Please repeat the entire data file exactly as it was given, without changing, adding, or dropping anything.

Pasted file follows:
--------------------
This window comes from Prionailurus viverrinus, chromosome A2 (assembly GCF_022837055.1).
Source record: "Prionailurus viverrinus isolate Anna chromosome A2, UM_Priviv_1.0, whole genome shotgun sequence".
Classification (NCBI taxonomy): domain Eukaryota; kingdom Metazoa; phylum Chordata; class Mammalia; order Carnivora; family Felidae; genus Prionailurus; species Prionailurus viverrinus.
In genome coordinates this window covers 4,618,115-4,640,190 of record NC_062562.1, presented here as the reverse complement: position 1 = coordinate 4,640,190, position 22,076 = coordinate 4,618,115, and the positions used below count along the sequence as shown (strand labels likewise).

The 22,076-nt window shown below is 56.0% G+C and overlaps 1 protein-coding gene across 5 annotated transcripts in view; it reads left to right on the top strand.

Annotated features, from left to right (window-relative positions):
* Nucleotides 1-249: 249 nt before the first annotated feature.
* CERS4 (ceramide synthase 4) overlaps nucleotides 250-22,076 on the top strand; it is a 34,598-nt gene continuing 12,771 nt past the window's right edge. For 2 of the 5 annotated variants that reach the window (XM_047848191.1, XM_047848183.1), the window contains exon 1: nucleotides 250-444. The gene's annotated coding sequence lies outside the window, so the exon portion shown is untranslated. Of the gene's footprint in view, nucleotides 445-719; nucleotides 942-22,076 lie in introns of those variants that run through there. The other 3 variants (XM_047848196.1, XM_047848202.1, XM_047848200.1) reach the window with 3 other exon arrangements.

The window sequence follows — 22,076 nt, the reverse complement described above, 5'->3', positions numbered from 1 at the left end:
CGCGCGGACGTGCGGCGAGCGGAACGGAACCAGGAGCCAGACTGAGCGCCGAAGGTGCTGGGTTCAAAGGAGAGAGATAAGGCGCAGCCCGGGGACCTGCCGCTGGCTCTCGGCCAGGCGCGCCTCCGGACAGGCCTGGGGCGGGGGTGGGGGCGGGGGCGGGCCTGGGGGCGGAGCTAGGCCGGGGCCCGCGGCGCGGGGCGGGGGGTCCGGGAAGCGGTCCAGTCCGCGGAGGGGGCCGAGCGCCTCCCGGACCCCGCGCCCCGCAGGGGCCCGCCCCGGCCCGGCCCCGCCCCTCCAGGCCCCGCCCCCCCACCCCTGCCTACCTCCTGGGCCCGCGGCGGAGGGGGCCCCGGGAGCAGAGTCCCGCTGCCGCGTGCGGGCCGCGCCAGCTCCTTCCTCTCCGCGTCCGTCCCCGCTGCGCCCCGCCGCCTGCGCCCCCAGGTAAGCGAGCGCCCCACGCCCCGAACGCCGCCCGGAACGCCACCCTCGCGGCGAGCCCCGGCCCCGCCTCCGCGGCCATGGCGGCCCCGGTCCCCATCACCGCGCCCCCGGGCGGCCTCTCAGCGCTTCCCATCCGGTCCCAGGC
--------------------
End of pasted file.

This window comes from Prionailurus viverrinus, chromosome A2 (assembly GCF_022837055.1).
Source record: "Prionailurus viverrinus isolate Anna chromosome A2, UM_Priviv_1.0, whole genome shotgun sequence".
Classification (NCBI taxonomy): domain Eukaryota; kingdom Metazoa; phylum Chordata; class Mammalia; order Carnivora; family Felidae; genus Prionailurus; species Prionailurus viverrinus.
In genome coordinates this window covers 4,618,115-4,640,190 of record NC_062562.1, presented here as the reverse complement: position 1 = coordinate 4,640,190, position 22,076 = coordinate 4,618,115, and the positions used below count along the sequence as shown (strand labels likewise).

The 22,076-nt window shown below is 56.0% G+C and overlaps 1 protein-coding gene across 5 annotated transcripts in view; it reads left to right on the top strand.

Annotated features, from left to right (window-relative positions):
* Nucleotides 1-249: 249 nt before the first annotated feature.
* CERS4 (ceramide synthase 4) overlaps nucleotides 250-22,076 on the top strand; it is a 34,598-nt gene continuing 12,771 nt past the window's right edge. For 2 of the 5 annotated variants that reach the window (XM_047848191.1, XM_047848183.1), the window contains exon 1: nucleotides 250-444. The gene's annotated coding sequence lies outside the window, so the exon portion shown is untranslated. Of the gene's footprint in view, nucleotides 445-719; nucleotides 942-22,076 lie in introns of those variants that run through there. The other 3 variants (XM_047848196.1, XM_047848202.1, XM_047848200.1) reach the window with 3 other exon arrangements.

The window sequence follows — 22,076 nt, the reverse complement described above, 5'->3', positions numbered from 1 at the left end:
CGCGCGGACGTGCGGCGAGCGGAACGGAACCAGGAGCCAGACTGAGCGCCGAAGGTGCTGGGTTCAAAGGAGAGAGATAAGGCGCAGCCCGGGGACCTGCCGCTGGCTCTCGGCCAGGCGCGCCTCCGGACAGGCCTGGGGCGGGGGTGGGGGCGGGGGCGGGCCTGGGGGCGGAGCTAGGCCGGGGCCCGCGGCGCGGGGCGGGGGGTCCGGGAAGCGGTCCAGTCCGCGGAGGGGGCCGAGCGCCTCCCGGACCCCGCGCCCCGCAGGGGCCCGCCCCGGCCCGGCCCCGCCCCTCCAGGCCCCGCCCCCCCACCCCTGCCTACCTCCTGGGCCCGCGGCGGAGGGGGCCCCGGGAGCAGAGTCCCGCTGCCGCGTGCGGGCCGCGCCAGCTCCTTCCTCTCCGCGTCCGTCCCCGCTGCGCCCCGCCGCCTGCGCCCCCAGGTAAGCGAGCGCCCCACGCCCCGAACGCCGCCCGGAACGCCACCCTCGCGGCGAGCCCCGGCCCCGCCTCCGCGGCCATGGCGGCCCCGGTCCCCATCACCGCGCCCCCGGGCGGCCTCTCAGCGCTTCCCATCCGGTCCCAGGC